United States District Court, D. Colorado
Kathleen M. Tafoya United States Magistrate Judge.
matter comes before the court on review of the
Commissioner's denial of Plaintiff Ronald Dean
Rohrer's application for Supplemental Security Income
(“SSI”) pursuant to Title XVI of the Social
Security Act (the “Act”). Jurisdiction is proper
under 42 U.S.C. § 405(g). Plaintiff filed his opening
brief on November 20, 2016 (Doc. No. 14 [“Opening
Br.”]), Defendant filed her Response Brief on December
9, 2016 (Doc. No. 16 [“Resp.”]), and Plaintiff
filed his Reply Brief on December 23, 2016 (Doc. No. 16
AND PROCEDURAL BACKGROUND
applied for SSI in December 2014, alleging disability due to
back and neck problems and gout. (See Doc. No. 10,
Social Security Administrative Record [“AR”] at
16, 156-61, 178.) The Commissioner denied the application.
(Id. at 83-86.) Following the denial, Plaintiff
requested and received a hearing by an Administrative Law
Judge (“ALJ”). (Id. at 32-60.) After the
hearing, the ALJ determined Plaintiff was not disabled within
the meaning of the Act. (Id. at 16-27.) The Appeals
Council subsequently denied Plaintiff's request for
review (id. at 1-4), making the ALJ's decision
the final decision of the Commissioner for purposes of
judicial review. See 20 C.F.R. §§ 404.981,
422.210(a). Plaintiff timely sought review by the Court.
person is disabled within the meaning of the Social Security
Act only if his physical and/or mental impairments preclude
him from performing both his previous work and any other
“substantial gainful work which exists in the national
economy.” 42 U.S.C. § 423(d)(2). “When a
claimant has one or more severe impairments the Social
Security [Act] requires the [Commissioner] to consider the
combined effect of the impairments in making a disability
determination.” Campbell v. Bowen, 822 F.2d
1518, 1521 (10th Cir. 1987) (citing 42 U.S.C. §
423(d)(2)(C)). However, the mere existence of a severe
impairment or combination of impairments does not require a
finding that an individual is disabled within the meaning of
the Social Security Act. To be disabling, the claimant's
condition must be so functionally limiting as to preclude any
substantial gainful activity for at least twelve consecutive
months. See Kelley v. Chater, 62 F.3d 335, 338 (10th
Commissioner has established a five-step sequential
evaluation process for determining whether a claimant is
1. The ALJ must first ascertain whether the claimant is
engaged in substantial gainful activity. A claimant who is
working is not disabled regardless of the medical findings.
2. The ALJ must then determine whether the claimed impairment
is “severe.” A “severe impairment”
must significantly limit the claimant's physical or
mental ability to do basic work activities.
3. The ALJ must then determine if the impairment meets or
equals in severity certain impairments described in Appendix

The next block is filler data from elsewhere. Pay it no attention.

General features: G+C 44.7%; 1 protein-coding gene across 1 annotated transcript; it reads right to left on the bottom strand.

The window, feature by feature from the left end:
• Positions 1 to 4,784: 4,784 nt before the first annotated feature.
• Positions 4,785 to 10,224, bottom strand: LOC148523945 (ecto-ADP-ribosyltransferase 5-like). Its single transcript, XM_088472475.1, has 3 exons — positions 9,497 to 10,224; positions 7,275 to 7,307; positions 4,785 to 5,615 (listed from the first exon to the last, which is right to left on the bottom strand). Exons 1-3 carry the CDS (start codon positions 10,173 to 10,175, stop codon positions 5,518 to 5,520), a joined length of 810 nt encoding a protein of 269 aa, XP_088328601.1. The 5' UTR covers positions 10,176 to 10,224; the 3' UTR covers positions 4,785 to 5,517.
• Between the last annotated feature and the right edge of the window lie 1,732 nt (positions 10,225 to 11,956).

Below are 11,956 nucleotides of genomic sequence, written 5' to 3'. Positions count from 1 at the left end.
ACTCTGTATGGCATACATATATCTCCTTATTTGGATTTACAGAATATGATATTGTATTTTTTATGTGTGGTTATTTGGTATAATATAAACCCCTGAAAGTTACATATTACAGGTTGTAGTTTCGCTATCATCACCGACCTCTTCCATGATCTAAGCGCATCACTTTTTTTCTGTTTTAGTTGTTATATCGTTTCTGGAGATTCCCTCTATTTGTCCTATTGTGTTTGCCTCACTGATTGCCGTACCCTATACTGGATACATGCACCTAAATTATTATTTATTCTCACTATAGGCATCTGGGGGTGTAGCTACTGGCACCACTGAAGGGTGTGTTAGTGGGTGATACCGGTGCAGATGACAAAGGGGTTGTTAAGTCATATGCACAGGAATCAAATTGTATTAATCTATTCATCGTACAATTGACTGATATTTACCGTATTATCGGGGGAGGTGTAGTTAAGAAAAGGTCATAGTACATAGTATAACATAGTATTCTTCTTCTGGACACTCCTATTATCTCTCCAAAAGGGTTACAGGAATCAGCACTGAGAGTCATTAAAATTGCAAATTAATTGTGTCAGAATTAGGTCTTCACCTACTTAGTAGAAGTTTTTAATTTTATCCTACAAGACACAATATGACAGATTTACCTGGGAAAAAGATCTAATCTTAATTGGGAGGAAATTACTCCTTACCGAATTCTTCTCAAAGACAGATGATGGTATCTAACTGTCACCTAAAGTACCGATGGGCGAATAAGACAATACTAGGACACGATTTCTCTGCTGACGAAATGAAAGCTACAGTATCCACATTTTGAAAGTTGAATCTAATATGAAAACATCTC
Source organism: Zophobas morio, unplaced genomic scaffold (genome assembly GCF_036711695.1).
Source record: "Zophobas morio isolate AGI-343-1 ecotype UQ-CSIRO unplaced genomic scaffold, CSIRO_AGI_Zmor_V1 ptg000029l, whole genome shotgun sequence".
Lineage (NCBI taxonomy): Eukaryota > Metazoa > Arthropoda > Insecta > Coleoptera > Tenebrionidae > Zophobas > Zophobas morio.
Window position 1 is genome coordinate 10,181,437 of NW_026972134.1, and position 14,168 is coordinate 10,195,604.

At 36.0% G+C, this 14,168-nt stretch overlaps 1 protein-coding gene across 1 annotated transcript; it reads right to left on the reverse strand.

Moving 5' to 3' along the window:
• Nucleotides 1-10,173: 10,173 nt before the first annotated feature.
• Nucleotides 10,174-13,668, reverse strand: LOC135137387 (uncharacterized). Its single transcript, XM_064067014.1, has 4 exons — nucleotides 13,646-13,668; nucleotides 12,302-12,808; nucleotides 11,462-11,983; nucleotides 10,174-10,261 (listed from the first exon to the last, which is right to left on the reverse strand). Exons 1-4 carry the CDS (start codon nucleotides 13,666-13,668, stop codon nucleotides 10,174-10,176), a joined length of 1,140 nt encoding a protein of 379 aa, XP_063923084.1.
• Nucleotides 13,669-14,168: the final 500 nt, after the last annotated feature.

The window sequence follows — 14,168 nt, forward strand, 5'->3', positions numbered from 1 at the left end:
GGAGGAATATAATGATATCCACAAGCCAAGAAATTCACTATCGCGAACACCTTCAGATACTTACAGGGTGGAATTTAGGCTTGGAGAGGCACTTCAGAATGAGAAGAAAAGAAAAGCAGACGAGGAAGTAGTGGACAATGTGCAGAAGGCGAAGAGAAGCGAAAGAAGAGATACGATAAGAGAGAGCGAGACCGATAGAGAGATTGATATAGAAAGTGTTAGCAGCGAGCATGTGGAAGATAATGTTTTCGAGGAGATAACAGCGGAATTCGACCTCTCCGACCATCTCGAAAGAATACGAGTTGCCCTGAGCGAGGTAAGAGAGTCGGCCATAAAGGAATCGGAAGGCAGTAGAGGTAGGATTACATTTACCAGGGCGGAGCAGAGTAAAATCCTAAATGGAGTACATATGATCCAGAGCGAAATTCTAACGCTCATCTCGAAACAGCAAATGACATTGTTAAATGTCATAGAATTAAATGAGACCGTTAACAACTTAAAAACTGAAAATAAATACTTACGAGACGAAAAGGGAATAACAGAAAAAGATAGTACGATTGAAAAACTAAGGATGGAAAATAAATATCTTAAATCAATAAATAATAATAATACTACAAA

1 of the regulations.
4. If the claimant's impairment does not meet or equal a
listed impairment, the ALJ must determine whether the
claimant can perform his past work despite any limitations.
5. If the claimant does not have the residual functional
capacity to perform his past work, the ALJ must decide
whether the claimant can perform any other gainful and
substantial work in the economy. This determination is made
on the basis of the claimant's age, education, work
experience, and residual functional capacity.
20 C.F.R. § 404.1520(a)(4)(i)-(v). See also Williams
v. Bowen, 844 F.2d 748, 750-52 (10th Cir. 1988). The
claimant has the initial burden of establishing a disability
in the first four steps of this analysis. Bowen v.
Yuckert, 482 U.S. 137, 146 n.5 (1987). The burden then
shifts to the Commissioner to show that the claimant is
capable of performing work in the national economy.
Id. A finding that the claimant is disabled or not
disabled at any point in the five-step review is conclusive
and terminates the analysis. Casias v. Sec'y of
Health & Human Services, 933 F.2d 799, 801 (10th
of the Commissioner's disability decision is limited to
determining whether the ALJ applied the correct legal
standard and whether the decision is supported by substantial
evidence. Hamilton v. Sec'y of Health and Human
Servs., 961 F.2d 1495, 1497-98 (10th Cir. 1992);
Brown v. Sullivan, 912 F.2d 1194, 1196 (10th Cir.
1990). Substantial evidence is evidence a reasonable mind
would accept as adequate to support a conclusion.
Brown, 912 F.2d at 1196. It requires more than a
scintilla but less than a preponderance of the evidence.
Hedstrom v. Sullivan, 783 F.Supp. 553, 556 (D. Colo.
1992). “Evidence is not substantial if it is
overwhelmed by other evidence in the record or constitutes
mere conclusion.” Musgrave v. Sullivan, 966
F.2d 1371, 1374 (10th Cir. 1992). Further, “if the ALJ
failed to apply the correct legal test, there is a ground for
reversal apart from a lack of substantial evidence.”
Thompson v. Sullivan, 987 F.2d 1482, 1487 (10th Cir.
1993). The court “meticulously examine[s] the record as
a whole, including anything that may undercut or detract from